Senate confirms commissioners to election agency, giving it full powers

The Senate late Wednesday confirmed by voice vote a pair of commissioners to the Election Assistance Commission (EAC), giving the agency a quorum for the first time since last March.

Benjamin Hovland and Donald Palmer were among several nominees passed in the final hours of the Senate session. If they had not been confirmed before noon Thursday, when the 115th Congress adjourns, both nominees would have to go through the confirmation process again.


Having a quorum means the EAC can now carry out major policy moves. The small federal agency — created in 2002 to help state and local officials administer elections — had only two commissioners since March, one short of the three needed to take on significant initiatives.

Hovland and Palmer said during their confirmation hearing last month that their likely first moves after joining the EAC would be to review its standards for voting machine vendors.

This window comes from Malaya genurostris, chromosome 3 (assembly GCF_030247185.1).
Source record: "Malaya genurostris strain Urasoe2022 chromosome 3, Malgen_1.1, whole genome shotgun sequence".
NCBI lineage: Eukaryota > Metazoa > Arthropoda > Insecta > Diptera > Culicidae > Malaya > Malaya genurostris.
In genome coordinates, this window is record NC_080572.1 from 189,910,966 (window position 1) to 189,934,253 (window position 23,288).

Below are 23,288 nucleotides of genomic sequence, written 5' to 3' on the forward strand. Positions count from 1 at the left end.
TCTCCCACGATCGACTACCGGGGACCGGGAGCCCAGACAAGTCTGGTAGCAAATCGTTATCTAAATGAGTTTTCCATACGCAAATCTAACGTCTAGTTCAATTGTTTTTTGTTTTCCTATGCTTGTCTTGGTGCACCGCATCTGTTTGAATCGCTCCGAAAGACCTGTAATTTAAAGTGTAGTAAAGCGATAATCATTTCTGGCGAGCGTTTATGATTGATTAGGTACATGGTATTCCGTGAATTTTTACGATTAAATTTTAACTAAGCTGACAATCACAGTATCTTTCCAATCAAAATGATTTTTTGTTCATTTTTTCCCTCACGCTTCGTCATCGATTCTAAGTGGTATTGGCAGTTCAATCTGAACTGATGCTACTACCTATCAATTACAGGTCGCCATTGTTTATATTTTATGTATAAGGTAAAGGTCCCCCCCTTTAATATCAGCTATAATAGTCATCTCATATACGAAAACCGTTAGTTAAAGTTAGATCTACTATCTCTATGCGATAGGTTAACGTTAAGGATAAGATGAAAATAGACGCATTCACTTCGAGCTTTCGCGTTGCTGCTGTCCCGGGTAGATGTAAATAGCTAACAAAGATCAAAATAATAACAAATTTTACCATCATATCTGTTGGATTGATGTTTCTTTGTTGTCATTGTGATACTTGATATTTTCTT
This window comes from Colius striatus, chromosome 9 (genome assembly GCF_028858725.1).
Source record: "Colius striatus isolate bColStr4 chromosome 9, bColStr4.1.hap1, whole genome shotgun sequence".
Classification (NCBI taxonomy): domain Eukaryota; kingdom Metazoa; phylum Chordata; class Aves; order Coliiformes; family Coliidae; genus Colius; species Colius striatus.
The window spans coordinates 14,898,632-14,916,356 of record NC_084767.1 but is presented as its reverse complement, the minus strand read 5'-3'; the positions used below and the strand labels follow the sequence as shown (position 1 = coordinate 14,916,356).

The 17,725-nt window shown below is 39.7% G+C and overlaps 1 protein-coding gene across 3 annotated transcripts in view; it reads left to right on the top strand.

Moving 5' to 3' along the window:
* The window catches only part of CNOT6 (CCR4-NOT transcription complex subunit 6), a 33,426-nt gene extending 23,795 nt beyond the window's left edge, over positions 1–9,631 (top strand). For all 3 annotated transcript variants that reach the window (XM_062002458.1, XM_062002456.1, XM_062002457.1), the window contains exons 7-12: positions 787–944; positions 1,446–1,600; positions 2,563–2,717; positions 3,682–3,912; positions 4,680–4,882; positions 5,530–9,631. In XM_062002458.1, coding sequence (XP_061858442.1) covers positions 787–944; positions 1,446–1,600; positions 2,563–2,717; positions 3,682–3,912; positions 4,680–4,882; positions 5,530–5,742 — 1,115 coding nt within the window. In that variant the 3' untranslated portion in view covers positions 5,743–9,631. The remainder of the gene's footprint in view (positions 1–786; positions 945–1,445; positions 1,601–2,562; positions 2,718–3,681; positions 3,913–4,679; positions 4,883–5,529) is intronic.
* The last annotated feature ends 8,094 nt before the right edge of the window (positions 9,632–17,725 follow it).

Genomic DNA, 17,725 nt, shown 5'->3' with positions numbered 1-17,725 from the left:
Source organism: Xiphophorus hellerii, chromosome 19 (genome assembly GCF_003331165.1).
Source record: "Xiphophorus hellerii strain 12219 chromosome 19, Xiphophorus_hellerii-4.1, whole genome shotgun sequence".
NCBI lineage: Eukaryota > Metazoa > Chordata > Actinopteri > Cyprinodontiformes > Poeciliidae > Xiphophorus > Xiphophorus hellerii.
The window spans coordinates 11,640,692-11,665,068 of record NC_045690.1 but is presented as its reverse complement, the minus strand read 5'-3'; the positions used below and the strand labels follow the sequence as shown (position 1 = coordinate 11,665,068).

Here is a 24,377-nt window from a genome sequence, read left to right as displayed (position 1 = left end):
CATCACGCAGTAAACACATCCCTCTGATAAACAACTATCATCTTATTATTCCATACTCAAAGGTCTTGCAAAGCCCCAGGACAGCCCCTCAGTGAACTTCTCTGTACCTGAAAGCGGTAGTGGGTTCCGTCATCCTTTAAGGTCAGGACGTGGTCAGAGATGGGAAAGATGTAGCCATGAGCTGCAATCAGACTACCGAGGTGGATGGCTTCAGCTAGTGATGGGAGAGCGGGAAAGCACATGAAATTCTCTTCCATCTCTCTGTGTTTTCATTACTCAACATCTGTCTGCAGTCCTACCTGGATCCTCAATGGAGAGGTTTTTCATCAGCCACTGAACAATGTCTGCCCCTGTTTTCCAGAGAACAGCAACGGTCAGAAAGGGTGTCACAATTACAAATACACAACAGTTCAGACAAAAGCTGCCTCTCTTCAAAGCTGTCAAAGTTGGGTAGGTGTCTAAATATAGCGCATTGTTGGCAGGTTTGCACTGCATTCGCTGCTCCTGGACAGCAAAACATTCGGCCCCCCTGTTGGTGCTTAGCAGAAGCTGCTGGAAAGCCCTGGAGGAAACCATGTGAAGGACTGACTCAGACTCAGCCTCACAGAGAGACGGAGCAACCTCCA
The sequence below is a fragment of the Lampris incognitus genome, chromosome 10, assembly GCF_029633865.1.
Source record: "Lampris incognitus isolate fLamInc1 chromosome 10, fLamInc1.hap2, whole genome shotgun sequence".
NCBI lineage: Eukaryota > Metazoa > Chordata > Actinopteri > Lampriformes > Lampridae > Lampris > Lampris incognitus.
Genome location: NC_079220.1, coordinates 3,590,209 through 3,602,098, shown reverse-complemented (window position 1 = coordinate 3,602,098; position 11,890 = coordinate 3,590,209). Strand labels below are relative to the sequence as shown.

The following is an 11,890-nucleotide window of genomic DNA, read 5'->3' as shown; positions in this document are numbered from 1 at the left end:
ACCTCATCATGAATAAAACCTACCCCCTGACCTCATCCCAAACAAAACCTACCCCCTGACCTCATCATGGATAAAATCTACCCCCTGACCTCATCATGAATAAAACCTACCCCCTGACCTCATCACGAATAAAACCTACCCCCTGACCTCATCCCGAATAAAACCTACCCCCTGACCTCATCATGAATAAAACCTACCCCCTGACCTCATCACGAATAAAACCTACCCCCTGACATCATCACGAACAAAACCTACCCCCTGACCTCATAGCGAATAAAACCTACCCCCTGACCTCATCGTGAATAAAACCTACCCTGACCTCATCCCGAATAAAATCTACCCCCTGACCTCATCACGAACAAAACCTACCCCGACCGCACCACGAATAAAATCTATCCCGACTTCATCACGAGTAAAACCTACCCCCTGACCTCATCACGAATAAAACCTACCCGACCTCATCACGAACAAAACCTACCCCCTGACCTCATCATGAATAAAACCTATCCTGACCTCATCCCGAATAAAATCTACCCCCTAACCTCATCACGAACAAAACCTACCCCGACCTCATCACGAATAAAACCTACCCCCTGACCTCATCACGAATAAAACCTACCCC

That statement was echoed by current EAC Commissioners Christy McCormick and Thomas Hicks during an interview with The Hill last month.

The EAC has faced criticism for not taking the threat of Russian interference in the 2016 election as seriously as some say it should, and Republican lawmakers have attempted to close down the small agency in previous years, claiming that it was unnecessary.

However, lawmakers from both sides of the aisle have recently pointed to the commission as being able to help lead the charge in securing elections from outside interference.

Still, it may take some time before the commissioners are able to formally join the agency — the EAC is currently shuttered under the government shutdown, which entered its 13th day Thursday.